When can I stop rewarding a dog?
The habit of rewarding a dog for performing the desired behaviour is a staple of positive reinforcement training. Although there is a belief that food rewards can become ‘bribes’ that could make dogs dependent on food, this is not how it is used correctly.
Canine training is carried out in different phases.
The constant reward
At the beginning of the training process with positive reinforcement, rewarding a dog continuously is normal. Yes, this means rewarding your dog for each repetition of the command.
Repetition allows the learning of the new command to be consolidated. Then, when the dog can successfully execute each command without the need for hand gestures, body language, or attraction, the rewards program can be adjusted.
The variable or intermittent reward
Once the dog fully understands the verbal command, he can advance to a variable reward training. It can be scheduled, for which you plan to reward a dog at random intervals.
For example, you can reward every third, fifth, or first repetition. The idea of practising a variable rewards program is to generate a desire to run the command. Thus, the practice of variable reward induces the dog to perform each command with enthusiasm, regardless of whether that repetition is rewarded or not.
Stop rewarding a dog forever?
Objectively, there is no reason to eliminate rewards when it comes to training a dog completely. Many experts recommend keeping the variable rewards program in use.
Good behaviour may be rewarded with food, a toy reward, or playtime. Maintaining the reward system makes training fun for your dog, but also ensures attachment to ‘good’ behaviours.
How to detect that you can advance to the variable reward phase?
Now that you know how to fade the use of treats in dog training, it is important to get it right at the right time. You must build an obedience foundation before waiting for your dog to perform without a treat.
Thus, you must make sure that your dog has a constant response to the command in different environments: at home, outside, while walking without a leash, etc. You should also consider obedience in the presence of a variety of distractions: when there are other dogs around, groups of people, traffic noise.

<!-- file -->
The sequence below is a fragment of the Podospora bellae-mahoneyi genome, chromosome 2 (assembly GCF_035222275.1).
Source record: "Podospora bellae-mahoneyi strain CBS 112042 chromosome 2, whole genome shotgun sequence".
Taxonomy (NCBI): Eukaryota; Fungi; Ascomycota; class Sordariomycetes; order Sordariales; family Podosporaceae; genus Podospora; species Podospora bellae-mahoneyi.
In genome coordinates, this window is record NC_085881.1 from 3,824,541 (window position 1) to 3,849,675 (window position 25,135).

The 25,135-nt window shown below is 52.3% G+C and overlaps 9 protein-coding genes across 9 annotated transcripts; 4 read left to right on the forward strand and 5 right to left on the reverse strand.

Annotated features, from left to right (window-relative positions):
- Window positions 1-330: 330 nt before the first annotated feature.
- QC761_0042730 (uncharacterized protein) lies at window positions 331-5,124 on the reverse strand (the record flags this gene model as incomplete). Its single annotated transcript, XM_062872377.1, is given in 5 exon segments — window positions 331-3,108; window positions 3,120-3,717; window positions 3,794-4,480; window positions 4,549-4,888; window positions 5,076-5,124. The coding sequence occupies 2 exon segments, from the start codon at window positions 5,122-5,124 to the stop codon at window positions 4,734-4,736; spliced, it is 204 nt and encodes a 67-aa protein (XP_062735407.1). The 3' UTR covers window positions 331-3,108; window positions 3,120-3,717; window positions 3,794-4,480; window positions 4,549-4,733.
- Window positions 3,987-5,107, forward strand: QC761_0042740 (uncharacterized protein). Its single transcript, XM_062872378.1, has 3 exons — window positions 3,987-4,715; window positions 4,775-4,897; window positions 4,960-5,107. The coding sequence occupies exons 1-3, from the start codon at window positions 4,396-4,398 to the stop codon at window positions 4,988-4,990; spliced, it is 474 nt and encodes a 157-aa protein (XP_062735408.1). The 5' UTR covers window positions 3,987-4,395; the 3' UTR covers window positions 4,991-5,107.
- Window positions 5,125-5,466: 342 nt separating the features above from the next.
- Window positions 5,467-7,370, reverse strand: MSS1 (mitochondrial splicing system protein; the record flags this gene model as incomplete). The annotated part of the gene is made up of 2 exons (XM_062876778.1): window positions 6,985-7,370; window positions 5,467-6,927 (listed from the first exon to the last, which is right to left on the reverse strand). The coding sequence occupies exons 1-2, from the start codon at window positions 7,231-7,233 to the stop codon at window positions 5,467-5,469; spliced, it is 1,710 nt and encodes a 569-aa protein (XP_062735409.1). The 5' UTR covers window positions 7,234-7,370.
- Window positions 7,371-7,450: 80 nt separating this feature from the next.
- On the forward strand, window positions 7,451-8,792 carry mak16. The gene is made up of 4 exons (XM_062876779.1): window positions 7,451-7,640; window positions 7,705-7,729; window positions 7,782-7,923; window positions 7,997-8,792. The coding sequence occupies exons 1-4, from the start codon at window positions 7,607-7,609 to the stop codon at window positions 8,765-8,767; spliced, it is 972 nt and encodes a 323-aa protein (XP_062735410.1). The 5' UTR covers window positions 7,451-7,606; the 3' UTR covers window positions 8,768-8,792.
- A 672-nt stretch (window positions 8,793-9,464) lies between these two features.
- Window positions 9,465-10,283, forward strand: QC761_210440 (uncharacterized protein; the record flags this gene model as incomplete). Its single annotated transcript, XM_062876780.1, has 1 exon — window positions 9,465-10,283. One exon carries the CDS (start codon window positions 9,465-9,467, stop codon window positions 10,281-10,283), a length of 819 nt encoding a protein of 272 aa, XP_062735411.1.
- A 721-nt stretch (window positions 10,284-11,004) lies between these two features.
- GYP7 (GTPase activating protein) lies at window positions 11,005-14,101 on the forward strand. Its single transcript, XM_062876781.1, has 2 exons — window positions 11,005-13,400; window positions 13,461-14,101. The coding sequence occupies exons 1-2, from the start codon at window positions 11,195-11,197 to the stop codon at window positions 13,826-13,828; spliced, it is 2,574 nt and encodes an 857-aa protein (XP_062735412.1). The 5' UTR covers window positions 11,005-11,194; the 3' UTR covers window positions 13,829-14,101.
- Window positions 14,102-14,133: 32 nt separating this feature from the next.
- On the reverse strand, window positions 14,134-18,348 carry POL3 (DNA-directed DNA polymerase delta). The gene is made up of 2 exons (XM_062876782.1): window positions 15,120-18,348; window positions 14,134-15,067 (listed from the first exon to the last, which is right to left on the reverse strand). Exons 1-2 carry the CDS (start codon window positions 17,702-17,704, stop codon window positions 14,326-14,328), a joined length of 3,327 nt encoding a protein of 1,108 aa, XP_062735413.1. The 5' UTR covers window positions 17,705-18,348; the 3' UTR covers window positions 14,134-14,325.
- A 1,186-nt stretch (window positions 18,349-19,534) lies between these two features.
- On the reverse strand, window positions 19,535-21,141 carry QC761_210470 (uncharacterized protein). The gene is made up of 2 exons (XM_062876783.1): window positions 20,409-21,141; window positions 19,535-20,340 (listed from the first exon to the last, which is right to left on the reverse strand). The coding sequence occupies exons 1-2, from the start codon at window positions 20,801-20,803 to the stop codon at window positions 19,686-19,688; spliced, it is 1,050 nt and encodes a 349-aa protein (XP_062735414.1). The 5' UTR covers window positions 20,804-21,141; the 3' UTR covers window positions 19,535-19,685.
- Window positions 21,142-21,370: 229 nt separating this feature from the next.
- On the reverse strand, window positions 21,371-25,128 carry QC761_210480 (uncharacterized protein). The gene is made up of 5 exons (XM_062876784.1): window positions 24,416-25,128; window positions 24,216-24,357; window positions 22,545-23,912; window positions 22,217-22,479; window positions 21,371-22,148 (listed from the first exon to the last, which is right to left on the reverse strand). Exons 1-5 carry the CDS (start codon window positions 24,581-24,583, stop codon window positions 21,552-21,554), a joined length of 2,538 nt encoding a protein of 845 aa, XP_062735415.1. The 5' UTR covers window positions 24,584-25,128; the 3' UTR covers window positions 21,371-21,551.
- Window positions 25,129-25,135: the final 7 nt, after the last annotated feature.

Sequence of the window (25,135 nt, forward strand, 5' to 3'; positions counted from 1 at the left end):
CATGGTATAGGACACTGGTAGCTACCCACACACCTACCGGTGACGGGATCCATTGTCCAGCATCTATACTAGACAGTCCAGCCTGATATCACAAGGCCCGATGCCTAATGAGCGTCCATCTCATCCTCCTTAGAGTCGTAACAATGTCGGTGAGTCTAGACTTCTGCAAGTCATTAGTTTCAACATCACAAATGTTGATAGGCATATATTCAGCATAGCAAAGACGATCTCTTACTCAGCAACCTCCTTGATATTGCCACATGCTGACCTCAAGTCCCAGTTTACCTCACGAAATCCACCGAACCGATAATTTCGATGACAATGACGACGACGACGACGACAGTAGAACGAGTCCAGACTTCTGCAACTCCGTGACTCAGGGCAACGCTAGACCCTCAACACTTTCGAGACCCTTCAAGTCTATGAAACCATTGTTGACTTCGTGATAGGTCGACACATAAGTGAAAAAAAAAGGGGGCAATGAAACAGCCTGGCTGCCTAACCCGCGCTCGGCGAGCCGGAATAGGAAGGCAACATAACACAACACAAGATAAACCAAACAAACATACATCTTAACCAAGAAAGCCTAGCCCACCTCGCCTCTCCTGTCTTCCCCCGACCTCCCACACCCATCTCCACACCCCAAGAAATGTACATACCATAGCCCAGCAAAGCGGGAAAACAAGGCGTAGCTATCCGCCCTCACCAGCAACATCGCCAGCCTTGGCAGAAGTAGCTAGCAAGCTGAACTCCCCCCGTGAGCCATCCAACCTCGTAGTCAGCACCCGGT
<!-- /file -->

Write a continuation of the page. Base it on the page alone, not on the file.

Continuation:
It is important to keep in mind that training should be fun and rewarding for both you and your dog. So increasing treat rewards with attention, praise, cuddling, gaming, and freedom to sniff or explore will make the dog happy and obedient.
Reward a dog by alternating treats with real-life rewards
Surely, you may have noticed that dogs find many gratifying things in life. For this reason, while treats are incredible motivators for your puppy, there are times when they crave other things.
It is possible to take advantage of these moments to teach your dog that he can get what he wants, simply by showing the desired behaviour. To illustrate this type of rewards to a dog, we write down some examples:
- Your dog wants to go out in the garden, and you can give him a ‘sit’ command: the real-life reward is to open the door.
- During a walk, you can reward your dog by keeping the leash loose, to allow him for a moment to sniff a corner that interests him.
- If your dog comes when they call him, take a ball and play with him to catch it.
Professional dog trainers are always thinking of taking advantage of each particular moment. Observation allows them to pose a reward to encourage good behaviour.
By incorporating different ways to reward a dog during training, it will be easier to lower the treat rewards later.